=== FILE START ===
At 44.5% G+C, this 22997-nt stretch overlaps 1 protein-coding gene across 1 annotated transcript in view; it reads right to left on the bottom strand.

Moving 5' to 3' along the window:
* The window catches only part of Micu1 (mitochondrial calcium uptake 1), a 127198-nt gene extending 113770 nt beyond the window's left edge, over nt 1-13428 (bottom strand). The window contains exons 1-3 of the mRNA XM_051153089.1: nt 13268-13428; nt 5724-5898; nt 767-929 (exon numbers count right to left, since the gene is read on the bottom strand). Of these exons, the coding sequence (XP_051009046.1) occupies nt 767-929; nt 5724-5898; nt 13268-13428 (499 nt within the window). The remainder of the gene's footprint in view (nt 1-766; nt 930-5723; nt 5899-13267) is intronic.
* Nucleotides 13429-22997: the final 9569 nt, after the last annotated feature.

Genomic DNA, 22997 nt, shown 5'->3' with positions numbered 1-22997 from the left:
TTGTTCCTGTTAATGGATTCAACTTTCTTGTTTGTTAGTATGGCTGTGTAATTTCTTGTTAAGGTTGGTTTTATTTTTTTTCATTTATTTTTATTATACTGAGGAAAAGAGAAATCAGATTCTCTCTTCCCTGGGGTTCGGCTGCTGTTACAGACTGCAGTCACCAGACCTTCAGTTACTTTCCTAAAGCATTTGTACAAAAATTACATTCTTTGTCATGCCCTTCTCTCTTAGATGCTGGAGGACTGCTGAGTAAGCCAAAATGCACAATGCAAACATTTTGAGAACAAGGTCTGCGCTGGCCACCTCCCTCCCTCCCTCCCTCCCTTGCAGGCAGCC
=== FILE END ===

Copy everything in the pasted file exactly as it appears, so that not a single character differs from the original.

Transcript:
At 44.5% G+C, this 22997-nt stretch overlaps 1 protein-coding gene across 1 annotated transcript in view; it reads right to left on the bottom strand.

Moving 5' to 3' along the window:
* The window catches only part of Micu1 (mitochondrial calcium uptake 1), a 127198-nt gene extending 113770 nt beyond the window's left edge, over nt 1-13428 (bottom strand). The window contains exons 1-3 of the mRNA XM_051153089.1: nt 13268-13428; nt 5724-5898; nt 767-929 (exon numbers count right to left, since the gene is read on the bottom strand). Of these exons, the coding sequence (XP_051009046.1) occupies nt 767-929; nt 5724-5898; nt 13268-13428 (499 nt within the window). The remainder of the gene's footprint in view (nt 1-766; nt 930-5723; nt 5899-13267) is intronic.
* Nucleotides 13429-22997: the final 9569 nt, after the last annotated feature.

Genomic DNA, 22997 nt, shown 5'->3' with positions numbered 1-22997 from the left:
TTGTTCCTGTTAATGGATTCAACTTTCTTGTTTGTTAGTATGGCTGTGTAATTTCTTGTTAAGGTTGGTTTTATTTTTTTTCATTTATTTTTATTATACTGAGGAAAAGAGAAATCAGATTCTCTCTTCCCTGGGGTTCGGCTGCTGTTACAGACTGCAGTCACCAGACCTTCAGTTACTTTCCTAAAGCATTTGTACAAAAATTACATTCTTTGTCATGCCCTTCTCTCTTAGATGCTGGAGGACTGCTGAGTAAGCCAAAATGCACAATGCAAACATTTTGAGAACAAGGTCTGCGCTGGCCACCTCCCTCCCTCCCTCCCTCCCTTGCAGGCAGCC